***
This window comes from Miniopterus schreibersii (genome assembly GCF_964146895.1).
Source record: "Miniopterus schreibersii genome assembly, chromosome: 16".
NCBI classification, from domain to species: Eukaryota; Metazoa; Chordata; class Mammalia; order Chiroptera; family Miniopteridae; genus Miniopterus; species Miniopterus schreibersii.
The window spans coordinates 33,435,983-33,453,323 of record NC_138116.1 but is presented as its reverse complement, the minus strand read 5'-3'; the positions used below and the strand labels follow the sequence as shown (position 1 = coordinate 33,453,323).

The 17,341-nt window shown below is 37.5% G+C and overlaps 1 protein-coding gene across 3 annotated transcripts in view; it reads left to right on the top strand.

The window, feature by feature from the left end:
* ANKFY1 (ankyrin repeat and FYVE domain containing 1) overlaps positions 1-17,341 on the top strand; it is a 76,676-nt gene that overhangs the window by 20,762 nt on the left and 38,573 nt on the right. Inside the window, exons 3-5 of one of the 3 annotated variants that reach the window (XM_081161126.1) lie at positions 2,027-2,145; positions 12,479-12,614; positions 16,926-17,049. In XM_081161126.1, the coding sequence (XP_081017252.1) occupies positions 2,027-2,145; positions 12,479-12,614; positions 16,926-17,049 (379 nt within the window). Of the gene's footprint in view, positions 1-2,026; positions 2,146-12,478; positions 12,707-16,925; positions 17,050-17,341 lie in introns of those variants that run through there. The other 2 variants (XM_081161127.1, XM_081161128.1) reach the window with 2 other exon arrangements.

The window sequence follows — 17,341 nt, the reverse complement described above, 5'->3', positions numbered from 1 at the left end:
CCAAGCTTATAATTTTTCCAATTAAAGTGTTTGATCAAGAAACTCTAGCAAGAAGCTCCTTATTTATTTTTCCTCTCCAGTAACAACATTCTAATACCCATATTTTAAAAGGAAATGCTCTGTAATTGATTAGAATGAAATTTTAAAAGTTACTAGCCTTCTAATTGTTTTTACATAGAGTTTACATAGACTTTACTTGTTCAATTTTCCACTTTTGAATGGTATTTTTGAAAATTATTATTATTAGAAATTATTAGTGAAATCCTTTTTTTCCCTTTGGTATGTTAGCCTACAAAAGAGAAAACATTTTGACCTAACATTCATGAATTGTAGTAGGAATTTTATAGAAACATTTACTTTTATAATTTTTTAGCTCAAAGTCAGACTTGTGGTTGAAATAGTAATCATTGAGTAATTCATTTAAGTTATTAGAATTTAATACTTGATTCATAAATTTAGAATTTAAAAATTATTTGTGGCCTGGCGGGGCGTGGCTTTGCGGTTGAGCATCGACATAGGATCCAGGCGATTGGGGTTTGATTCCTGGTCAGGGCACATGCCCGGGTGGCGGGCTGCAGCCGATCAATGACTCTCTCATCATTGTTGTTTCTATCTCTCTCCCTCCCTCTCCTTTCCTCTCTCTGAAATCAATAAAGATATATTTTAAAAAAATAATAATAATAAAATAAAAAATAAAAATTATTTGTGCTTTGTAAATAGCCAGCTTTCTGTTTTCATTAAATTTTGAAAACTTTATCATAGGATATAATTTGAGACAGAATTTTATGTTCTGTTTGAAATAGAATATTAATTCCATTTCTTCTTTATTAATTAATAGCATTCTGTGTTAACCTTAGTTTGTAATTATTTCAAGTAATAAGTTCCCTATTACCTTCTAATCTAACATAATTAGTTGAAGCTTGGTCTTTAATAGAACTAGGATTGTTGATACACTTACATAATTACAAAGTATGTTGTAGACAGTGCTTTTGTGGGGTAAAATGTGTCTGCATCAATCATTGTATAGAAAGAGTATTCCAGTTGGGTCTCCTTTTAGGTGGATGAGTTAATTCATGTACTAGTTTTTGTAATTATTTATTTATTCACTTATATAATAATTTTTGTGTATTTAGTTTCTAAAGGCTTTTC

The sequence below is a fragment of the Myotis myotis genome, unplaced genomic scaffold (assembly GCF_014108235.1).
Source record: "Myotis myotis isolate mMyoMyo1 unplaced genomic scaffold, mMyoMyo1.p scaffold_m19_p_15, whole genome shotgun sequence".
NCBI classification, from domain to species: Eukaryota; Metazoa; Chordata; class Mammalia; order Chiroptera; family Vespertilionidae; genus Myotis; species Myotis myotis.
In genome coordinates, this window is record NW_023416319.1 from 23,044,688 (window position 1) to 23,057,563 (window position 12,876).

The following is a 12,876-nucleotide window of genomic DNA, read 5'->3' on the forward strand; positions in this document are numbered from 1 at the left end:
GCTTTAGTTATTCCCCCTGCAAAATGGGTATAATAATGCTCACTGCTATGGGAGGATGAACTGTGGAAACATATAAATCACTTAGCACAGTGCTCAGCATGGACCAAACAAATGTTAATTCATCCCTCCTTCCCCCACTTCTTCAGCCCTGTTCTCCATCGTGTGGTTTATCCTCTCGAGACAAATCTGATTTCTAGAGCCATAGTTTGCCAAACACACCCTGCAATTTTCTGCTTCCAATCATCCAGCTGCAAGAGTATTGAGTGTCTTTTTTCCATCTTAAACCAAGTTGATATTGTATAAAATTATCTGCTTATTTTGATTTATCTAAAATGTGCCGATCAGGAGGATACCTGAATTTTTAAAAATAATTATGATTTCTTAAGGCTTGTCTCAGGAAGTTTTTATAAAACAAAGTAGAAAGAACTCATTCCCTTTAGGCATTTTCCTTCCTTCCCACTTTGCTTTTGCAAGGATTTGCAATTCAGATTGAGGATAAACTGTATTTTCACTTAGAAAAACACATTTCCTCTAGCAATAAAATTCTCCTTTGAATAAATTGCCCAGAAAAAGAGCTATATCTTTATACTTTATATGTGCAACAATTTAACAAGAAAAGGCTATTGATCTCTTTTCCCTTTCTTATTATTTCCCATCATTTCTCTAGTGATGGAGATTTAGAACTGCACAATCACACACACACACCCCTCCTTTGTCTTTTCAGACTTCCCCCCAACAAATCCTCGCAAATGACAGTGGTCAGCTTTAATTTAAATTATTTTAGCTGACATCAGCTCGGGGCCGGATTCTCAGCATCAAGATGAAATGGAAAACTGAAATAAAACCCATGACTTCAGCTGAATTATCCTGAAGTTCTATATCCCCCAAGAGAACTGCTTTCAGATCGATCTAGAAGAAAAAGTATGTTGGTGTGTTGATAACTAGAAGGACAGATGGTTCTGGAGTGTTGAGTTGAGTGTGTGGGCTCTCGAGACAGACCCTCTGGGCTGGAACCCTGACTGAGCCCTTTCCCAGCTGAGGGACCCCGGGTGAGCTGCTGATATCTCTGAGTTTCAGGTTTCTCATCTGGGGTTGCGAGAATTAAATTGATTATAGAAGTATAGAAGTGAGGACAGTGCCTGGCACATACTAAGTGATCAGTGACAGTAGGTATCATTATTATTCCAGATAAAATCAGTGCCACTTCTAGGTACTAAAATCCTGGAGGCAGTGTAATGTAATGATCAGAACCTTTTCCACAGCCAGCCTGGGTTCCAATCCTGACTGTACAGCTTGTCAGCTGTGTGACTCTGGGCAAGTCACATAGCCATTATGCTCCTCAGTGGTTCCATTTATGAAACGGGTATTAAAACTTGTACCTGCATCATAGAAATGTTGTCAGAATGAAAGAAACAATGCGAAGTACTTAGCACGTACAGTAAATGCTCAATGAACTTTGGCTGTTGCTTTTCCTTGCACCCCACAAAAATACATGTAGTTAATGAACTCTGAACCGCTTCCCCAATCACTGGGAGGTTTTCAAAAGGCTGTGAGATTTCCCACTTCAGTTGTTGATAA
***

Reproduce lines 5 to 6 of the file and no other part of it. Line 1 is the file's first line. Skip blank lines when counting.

The 17,341-nt window shown below is 37.5% G+C and overlaps 1 protein-coding gene across 3 annotated transcripts in view; it reads left to right on the top strand.

The window, feature by feature from the left end: